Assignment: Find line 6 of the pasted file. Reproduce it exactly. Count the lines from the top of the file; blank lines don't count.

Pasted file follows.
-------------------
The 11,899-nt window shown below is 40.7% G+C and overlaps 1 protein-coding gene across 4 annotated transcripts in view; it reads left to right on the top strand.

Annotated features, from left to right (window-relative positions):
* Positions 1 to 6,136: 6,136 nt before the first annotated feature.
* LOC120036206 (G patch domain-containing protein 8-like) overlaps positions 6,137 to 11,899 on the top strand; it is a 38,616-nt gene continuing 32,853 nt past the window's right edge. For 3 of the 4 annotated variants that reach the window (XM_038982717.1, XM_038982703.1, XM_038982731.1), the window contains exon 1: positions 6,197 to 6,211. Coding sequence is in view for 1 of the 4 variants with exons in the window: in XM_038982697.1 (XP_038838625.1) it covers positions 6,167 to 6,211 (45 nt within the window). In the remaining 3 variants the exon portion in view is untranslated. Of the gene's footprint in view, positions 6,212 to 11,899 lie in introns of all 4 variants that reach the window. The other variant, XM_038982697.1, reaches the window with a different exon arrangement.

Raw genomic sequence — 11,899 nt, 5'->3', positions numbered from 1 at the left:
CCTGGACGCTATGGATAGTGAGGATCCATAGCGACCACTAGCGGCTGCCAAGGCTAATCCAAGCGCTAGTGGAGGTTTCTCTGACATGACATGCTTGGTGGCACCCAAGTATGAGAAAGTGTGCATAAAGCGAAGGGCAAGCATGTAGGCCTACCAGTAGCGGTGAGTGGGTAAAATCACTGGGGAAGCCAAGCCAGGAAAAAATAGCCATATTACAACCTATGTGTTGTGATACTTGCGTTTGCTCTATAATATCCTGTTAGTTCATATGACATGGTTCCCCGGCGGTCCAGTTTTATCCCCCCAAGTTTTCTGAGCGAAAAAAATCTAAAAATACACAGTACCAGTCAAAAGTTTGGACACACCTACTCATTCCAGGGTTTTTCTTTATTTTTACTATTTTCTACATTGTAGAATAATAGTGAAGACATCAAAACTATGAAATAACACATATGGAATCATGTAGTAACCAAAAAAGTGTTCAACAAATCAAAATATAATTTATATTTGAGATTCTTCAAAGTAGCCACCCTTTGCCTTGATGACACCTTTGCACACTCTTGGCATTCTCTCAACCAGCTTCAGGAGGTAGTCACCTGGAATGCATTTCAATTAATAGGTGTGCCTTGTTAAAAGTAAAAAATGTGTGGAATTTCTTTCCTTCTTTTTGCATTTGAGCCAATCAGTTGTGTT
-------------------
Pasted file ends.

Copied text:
CCTGGACGCTATGGATAGTGAGGATCCATAGCGACCACTAGCGGCTGCCAAGGCTAATCCAAGCGCTAGTGGAGGTTTCTCTGACATGACATGCTTGGTGGCACCCAAGTATGAGAAAGTGTGCATAAAGCGAAGGGCAAGCATGTAGGCCTACCAGTAGCGGTGAGTGGGTAAAATCACTGGGGAAGCCAAGCCAGGAAAAAATAGCCATATTACAACCTATGTGTTGTGATACTTGCGTTTGCTCTATAATATCCTGTTAGTTCATATGACATGGTTCCCCGGCGGTCCAGTTTTATCCCCCCAAGTTTTCTGAGCGAAAAAAATCTAAAAATACACAGTACCAGTCAAAAGTTTGGACACACCTACTCATTCCAGGGTTTTTCTTTATTTTTACTATTTTCTACATTGTAGAATAATAGTGAAGACATCAAAACTATGAAATAACACATATGGAATCATGTAGTAACCAAAAAAGTGTTCAACAAATCAAAATATAATTTATATTTGAGATTCTTCAAAGTAGCCACCCTTTGCCTTGATGACACCTTTGCACACTCTTGGCATTCTCTCAACCAGCTTCAGGAGGTAGTCACCTGGAATGCATTTCAATTAATAGGTGTGCCTTGTTAAAAGTAAAAAATGTGTGGAATTTCTTTCCTTCTTTTTGCATTTGAGCCAATCAGTTGTGTT